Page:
While in Phra Khanong market, the only Burmese market I know of in Bangkok, I bought the following seemingly-to-me similar products: brown to black dried tea leaves (pictured below).

I drank a small glass of hot tea made from these leaves, and it had a very mild and comforting taste.

What is this Burmese/Myanmmarese brown-to-black dried tea leaf? br/> What is the English name, please?

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  • Well, I think it's black tea leafs, dried; after drinking 3 cups I feel very "excited" from nothing; like other caffeine boosts I had in the past.
    – user79730
    Feb 5, 2020 at 12:02
  • Definitely - I stayed awake about 48 hours. That was terrible !
    – user79730
    Feb 7, 2020 at 7:03

2 Answers 2


These could be leaves to make "Lahpet" (https://en.wikipedia.org/wiki/Lahpet), so perhaps you can drink them too?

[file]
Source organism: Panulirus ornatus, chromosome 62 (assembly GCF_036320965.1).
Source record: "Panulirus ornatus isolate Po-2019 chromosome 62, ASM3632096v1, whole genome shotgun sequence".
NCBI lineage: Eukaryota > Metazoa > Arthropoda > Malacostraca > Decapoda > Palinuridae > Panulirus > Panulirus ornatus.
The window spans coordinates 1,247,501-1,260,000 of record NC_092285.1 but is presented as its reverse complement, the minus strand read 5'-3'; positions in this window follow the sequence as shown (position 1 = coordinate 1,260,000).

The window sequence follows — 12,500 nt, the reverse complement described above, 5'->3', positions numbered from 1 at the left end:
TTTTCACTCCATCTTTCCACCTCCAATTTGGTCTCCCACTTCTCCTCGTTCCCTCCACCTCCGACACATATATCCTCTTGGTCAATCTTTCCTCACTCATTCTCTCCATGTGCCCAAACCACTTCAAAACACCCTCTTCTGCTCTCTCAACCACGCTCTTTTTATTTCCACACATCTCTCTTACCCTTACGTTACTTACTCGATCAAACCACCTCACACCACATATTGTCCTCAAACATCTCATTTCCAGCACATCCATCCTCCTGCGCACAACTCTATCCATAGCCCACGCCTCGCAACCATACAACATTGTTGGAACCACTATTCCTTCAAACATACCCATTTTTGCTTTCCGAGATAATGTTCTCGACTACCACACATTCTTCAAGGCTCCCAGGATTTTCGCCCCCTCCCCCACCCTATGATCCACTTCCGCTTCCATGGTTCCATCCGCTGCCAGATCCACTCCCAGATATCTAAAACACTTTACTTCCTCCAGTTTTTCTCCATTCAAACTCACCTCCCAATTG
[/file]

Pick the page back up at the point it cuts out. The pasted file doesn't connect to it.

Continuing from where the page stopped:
Google Lens can't parse the first "bell" bag, but for the second, here's what it thinks:

နတ်ဩတ (naat aut), "Miracle"

၍ ရှေးရက်သစ်ရွက်နု (shayy raat saitrwatnu), "Ancient fresh leaves"

အကောင်းဆုံးလက်ဖက် (aakaunggsonelaathpaat), "The best tea"

So it looks like you've got some "Miracle" brand tea there, which if the marketing is to be believed is ancient, fresh and the best. Clearly you made a good choice!

Slightly more seriously, the last word there, လက်ဖက်, is usually rendered lahpet in English and refers to the fermented tea leaves used to make Burma's national dish lahpet thoke, tea leaf salad. So if you pick up lahpet from any Burmese grocery, it will taste quite similar -- although it may sadly not be the best.

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